Diwata

Soiled
2003-01-07 05:43:01 (UTC)

servants of the rich

IT is true that we are a simple family. My father, he is a
farmer. He lives only to tend the field that is not even
his. My mother goes to the market everyday to sell the
crops that have been harvested. And I, I am their simple
daughter who tags along to the market. I sit down and try
to interest the people in buying our vegetables and fruits.
I shout and bargain. A typical market vendor.

It is true that we are a simple family. But I have a
brother. And he is learned. He is the brightest man in our
town. He wants to become a priest.

"I want to be a priest, Ate," he told me once while we were
walking along a creek. "I want to serve God. Serve the
people. I want to be the servant of all men."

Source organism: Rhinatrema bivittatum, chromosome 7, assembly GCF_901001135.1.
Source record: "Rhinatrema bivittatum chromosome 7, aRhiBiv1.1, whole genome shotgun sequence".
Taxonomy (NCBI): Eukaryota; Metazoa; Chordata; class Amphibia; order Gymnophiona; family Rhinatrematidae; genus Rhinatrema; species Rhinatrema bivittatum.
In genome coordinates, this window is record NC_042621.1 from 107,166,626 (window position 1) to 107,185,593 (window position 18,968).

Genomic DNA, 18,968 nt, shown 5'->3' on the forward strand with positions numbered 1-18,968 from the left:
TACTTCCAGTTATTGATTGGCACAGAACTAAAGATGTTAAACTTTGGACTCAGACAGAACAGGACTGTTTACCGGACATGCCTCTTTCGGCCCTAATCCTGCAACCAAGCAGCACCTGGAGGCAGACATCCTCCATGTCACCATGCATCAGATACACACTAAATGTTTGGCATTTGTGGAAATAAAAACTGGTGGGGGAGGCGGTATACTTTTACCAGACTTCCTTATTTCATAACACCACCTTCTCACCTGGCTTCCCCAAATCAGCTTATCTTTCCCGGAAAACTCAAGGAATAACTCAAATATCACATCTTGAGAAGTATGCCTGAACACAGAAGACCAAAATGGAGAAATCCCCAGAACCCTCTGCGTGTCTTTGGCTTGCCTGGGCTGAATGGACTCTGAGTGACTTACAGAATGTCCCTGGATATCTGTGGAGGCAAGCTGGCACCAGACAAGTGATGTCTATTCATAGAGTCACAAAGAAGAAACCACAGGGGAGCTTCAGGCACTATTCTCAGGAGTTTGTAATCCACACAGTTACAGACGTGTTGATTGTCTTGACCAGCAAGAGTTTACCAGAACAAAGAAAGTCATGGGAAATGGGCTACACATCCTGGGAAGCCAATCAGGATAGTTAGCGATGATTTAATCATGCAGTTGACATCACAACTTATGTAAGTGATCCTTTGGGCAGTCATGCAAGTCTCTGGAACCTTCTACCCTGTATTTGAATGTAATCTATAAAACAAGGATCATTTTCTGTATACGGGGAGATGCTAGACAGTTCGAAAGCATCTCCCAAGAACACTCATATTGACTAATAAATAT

"We are already the servants of the rich, Paolo," I said
somewhat bitterly. Mud stained the soles of my feet. It
rained terribly the night before. Many people from other
parts of the country lost their homes or drowned, I was
told. "There will be no difference if you become a priest,"
I continued. "You will still be poor."

"But this is not about the money," he said. "Ate, I want to
be a servant. A servant to the poor. A servant to the weak,
the needy, the oppressed. I want to help them by showing
them God's love."

I was adamant. "There is no point being a priest!"

But my father thought otherwise. "A priest," he said when
Paolo broke the news to him. He marinated in the thought
for a while.

A few days later, when the sun was high and the heat
scorched even the worms that burrowed underneath the soil,
Father placed a hand on Paolo's shoulder. He was smiling.
Then he said, "A priest. What a great idea. That way we
know that the chickens we send to the church end inside
your stomach and not on some fat priest's."

And so it was with these words that Paolo went into the
seminary. His hair was combed properly. His clothes were
neat. And mother showered him with kisses.


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